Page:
My two bits.
Take care,
Matt

graham christian
06-18-2012, 03:22 PM
Graham

If it was dark and I thought I just had a chance of getting away with it, I would have to go for it, no ill feeling :yuck:

Henry Ellis
Co-author -Positive Aikido`
http://aikido-controversy.blogspot.com/

Henry, you may go for it but alas I'm an expert at tyre-sabaki and if you're in a van I'm also good at vandori. Watch out for the little old lady though.......:dead:

Peace.G.

Chris Li
06-18-2012, 03:24 PM
Mathew and Chris, avoiding like the plague any reference to Nazi Germany, I would say that I look for that spark of inspiration from everywhere - even a novice at my projects.

Sure, I have never, anywhere, said otherwise - so I don't quite see your point...

Best,

Chris

Chris Parkerson
06-18-2012, 03:42 PM
Sure, I have never, anywhere, said otherwise - so I don't quite see your point...

Best,

Chris

Only that inspiration can come from anywhere. Even that six year old. It may or may not come within the data or logic of his argument. It may come from from such as well.

That is why I say, "buy bewilderment". I Iive in awe most all of the time. I have been inspired by literally everyone on this thread. A word, an attitude. A conflict. A humility or an aggression have opened their mystery to me while reading these texts. Inspiration comes and I have great joy.

Time to go beyond ideas of right and wrong. While some say the glass is half full and others say it is half empty. I choose to drink it up with pleasure.

If you feel the same way, say hooray!

Chris

Hellis
06-18-2012, 03:52 PM
Henry, you may go for it but alas I'm an expert at tyre-sabaki and if you're in a van I'm also good at vandori. Watch out for the little old lady though.......:dead:

Peace.G.

Graham

You may be dressed in disguise as a little old lady, but that woolie rainbow coloured hat will be a dead give-away :D

Henry Ellis
Co-author -Positive Aikido`
http://aikido-controversy.blogspot.com/

Tom Verhoeven
06-18-2012, 04:02 PM
That's it, all done here. Godwin's law.

Well, that in itself is a good counter-argument.

The problem is of course that it is such a major event in history, where so many people were involved as perpetrator or as victim, where so many people made the wrong choices, where so many of our till then accepted values and truths were lost and where the pain of that period can still be felt that if one does not tread carefully your are bound to come to some reference to it.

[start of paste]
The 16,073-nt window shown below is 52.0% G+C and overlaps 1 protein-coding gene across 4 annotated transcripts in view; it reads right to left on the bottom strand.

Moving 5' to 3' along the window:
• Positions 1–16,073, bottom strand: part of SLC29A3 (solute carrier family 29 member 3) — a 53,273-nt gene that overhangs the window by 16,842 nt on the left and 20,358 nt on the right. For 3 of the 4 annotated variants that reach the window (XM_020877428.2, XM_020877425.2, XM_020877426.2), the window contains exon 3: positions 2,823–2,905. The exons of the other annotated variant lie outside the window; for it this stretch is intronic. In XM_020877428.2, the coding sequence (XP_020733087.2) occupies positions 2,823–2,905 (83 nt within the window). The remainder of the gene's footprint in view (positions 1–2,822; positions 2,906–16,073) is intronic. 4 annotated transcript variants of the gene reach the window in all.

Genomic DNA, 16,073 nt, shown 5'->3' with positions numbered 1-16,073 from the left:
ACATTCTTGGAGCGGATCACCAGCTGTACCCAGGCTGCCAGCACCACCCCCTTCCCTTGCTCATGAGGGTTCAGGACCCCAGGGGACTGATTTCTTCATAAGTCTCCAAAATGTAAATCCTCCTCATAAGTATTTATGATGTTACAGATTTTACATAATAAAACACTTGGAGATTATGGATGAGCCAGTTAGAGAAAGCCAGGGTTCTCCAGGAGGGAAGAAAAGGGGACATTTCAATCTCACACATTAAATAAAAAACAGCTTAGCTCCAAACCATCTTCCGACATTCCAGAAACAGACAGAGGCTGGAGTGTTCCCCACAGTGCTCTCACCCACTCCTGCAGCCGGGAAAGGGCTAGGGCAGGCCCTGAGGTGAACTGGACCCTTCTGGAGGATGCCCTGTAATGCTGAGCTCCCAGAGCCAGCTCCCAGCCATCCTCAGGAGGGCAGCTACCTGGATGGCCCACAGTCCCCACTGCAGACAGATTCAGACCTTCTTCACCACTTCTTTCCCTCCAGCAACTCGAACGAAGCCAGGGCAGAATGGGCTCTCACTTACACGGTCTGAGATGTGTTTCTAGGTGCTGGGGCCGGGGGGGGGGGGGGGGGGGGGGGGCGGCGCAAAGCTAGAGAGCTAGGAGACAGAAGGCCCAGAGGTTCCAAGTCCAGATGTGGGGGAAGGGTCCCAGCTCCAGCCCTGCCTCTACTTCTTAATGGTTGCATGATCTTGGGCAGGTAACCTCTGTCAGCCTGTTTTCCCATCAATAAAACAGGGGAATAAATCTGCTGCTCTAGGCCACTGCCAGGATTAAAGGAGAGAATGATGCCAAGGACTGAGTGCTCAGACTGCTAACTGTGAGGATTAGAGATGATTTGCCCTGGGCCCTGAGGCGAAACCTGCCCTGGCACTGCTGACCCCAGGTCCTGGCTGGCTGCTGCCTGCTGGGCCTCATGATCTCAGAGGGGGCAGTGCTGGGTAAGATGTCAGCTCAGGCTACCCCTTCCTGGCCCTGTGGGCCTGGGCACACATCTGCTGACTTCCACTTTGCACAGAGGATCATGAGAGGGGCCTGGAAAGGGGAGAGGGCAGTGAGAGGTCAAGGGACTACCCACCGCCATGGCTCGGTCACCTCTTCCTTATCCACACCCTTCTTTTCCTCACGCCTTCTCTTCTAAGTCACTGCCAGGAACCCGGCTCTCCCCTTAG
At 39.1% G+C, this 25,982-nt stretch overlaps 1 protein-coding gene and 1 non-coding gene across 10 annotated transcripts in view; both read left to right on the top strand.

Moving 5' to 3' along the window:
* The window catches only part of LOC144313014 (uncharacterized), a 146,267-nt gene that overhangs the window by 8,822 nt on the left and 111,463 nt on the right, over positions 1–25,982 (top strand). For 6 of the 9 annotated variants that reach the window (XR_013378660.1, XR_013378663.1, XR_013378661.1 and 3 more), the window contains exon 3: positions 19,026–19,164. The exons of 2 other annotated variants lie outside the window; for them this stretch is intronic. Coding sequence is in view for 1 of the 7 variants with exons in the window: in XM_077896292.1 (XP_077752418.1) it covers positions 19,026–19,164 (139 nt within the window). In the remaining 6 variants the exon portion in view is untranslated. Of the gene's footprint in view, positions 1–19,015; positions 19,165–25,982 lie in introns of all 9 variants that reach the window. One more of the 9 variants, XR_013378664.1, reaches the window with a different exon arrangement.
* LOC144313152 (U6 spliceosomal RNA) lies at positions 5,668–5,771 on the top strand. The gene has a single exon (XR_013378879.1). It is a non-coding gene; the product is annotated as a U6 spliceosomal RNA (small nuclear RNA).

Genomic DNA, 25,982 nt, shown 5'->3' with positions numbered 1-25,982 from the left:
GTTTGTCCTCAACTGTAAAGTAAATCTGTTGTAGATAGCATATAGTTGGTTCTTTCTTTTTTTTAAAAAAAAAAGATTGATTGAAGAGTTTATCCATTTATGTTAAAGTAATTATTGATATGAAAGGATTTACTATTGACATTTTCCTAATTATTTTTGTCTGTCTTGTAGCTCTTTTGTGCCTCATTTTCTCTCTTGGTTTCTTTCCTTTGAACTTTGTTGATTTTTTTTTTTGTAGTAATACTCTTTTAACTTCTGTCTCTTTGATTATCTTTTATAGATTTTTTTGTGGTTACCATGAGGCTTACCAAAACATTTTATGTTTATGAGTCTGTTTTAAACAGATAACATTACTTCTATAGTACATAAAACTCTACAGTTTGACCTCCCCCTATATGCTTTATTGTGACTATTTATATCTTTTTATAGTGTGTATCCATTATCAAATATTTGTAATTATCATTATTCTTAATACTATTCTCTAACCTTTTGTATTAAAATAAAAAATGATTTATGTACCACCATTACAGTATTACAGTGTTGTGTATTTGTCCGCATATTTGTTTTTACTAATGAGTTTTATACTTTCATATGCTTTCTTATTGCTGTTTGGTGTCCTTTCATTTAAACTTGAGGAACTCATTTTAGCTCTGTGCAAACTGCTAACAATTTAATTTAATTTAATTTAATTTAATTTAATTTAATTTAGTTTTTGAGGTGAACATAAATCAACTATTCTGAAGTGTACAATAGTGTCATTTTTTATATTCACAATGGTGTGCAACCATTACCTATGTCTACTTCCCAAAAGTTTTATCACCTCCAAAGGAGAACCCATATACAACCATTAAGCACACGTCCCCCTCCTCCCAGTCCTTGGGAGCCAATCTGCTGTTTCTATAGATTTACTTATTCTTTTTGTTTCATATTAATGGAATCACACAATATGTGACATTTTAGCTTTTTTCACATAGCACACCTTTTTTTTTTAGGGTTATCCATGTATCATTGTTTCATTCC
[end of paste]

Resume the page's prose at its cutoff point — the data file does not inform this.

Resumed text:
And true enough when such a reference comes up too often the argument looses much of is strength.

But it is at the same time difficult to avoid the number ten if you adding up 5+3+2.

When you do not accept the fact that people are all equal, that in a discussion each person has an equal level of validity, when you start saying things like "it is a modern problem that we no longer believe in elites" and "when lots of trustworthy people trust someone...", then in what direction do you think the discussion is going?

While I agree that references to the 1930's have been used everywhere ad nauseam, you cannot always escape the argument by simply refering to Godwin's Law.
Besides that I have given you valid answers to all your arguments. Leaving by refering to Godwin's Law is the easy way out.

Tom

Tom Verhoeven
06-18-2012, 04:11 PM
Funny.. I was just wondering this morning when it'd show up in here :rolleyes:

Yahhh...

Anywho, I'm not sure if I understand Tom correctly here, but the point I'm getting is that because all people are equal and all people have equal right to voice their opinions, etc., a geneticist has an equally valid opinion when it comes to human reproduction, as a stork theorist? Am I correct in assuming this?

No, you are wrong. That is a completely wrong way of reasoning.

And it does not come even close to what I was explaining.

Tom

Chris Parkerson
06-18-2012, 04:21 PM